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Is Brenntag AG (ETR:BNR) An Attractive Dividend Stock?

Simply Wall St

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Is Brenntag AG (ETR:BNR) a good dividend stock? How can we tell? Dividend paying companies with growing earnings can be highly rewarding in the long term. Yet sometimes, investors buy a popular dividend stock because of its yield, and then lose money if the company's dividend doesn't live up to expectations.

Investors might not know much about Brenntag's dividend prospects, even though it has been paying dividends for the last eight years and offers a 2.8% yield. A low yield is generally a turn-off, but if the prospects for earnings growth were strong, investors might be pleasantly surprised by the long-term results. Some simple research can reduce the risk of buying Brenntag for its dividend - read on to learn more.

Explore this interactive chart for our latest analysis on Brenntag!

XTRA:BNR Historical Dividend Yield, July 20th 2019

Payout ratios

Dividends are usually paid out of company earnings. If a company is paying more than it earns, then the dividend might become unsustainable - hardly an ideal situation. As a result, we should always investigate whether a company can afford its dividend, measured as a percentage of a company's net income after tax. Brenntag paid out 40% of its profit as dividends, over the trailing twelve month period. A medium payout ratio strikes a good balance between paying dividends, and keeping enough back to invest in the business. Plus, there is room to increase the payout ratio over time.

We also measure dividends paid against a company's levered free cash flow, to see if enough cash was generated to cover the dividend. Of the free cash flow it generated last year, Brenntag paid out 46% as dividends, suggesting the dividend is affordable. It's encouraging to see that the dividend is covered by both profit and cash flow. This generally suggests the dividend is sustainable, as long as earnings don't drop precipitously.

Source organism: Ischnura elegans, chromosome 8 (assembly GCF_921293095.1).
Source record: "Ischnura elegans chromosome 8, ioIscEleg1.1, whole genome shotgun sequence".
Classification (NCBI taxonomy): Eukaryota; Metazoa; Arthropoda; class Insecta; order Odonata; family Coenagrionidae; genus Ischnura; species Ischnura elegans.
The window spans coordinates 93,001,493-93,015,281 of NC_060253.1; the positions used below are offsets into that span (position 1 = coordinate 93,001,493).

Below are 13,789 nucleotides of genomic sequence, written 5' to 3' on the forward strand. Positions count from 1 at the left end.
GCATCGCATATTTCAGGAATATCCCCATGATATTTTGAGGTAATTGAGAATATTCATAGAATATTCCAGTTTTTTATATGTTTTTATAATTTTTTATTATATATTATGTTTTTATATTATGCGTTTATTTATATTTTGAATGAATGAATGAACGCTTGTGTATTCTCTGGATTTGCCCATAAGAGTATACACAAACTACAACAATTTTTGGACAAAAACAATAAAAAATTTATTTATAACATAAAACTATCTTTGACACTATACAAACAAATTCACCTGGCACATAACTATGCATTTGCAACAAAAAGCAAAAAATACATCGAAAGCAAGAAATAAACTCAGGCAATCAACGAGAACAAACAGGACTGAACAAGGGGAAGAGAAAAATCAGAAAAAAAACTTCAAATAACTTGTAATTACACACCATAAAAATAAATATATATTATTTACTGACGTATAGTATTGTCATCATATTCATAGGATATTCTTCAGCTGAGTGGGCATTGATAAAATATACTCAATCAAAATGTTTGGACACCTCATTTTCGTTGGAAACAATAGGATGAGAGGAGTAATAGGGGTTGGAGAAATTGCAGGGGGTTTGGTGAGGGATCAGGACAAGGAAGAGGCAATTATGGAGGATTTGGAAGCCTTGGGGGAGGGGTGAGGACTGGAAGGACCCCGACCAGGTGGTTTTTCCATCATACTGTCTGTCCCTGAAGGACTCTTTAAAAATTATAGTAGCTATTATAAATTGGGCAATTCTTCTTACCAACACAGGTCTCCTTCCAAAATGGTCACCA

Is Brenntag's Balance Sheet Risky?

As Brenntag has a meaningful amount of debt, we need to check its balance sheet to see if the company might have debt risks. A quick check of its financial situation can be done with two ratios: net debt divided by EBITDA (earnings before interest, tax, depreciation and amortisation), and net interest cover. Net debt to EBITDA is a measure of a company's total debt. Net interest cover measures the ability to meet interest payments. Essentially we check that a) the company does not have too much debt, and b) that it can afford to pay the interest. Brenntag has net debt of 2.03 times its EBITDA. Using debt can accelerate business growth, but also increases the risks.

We calculated its interest cover by measuring its earnings before interest and tax (EBIT), and dividing this by the company's net interest expense. Net interest cover of 8.35 times its interest expense appears reasonable for Brenntag, although we're conscious that even high interest cover doesn't make a company bulletproof.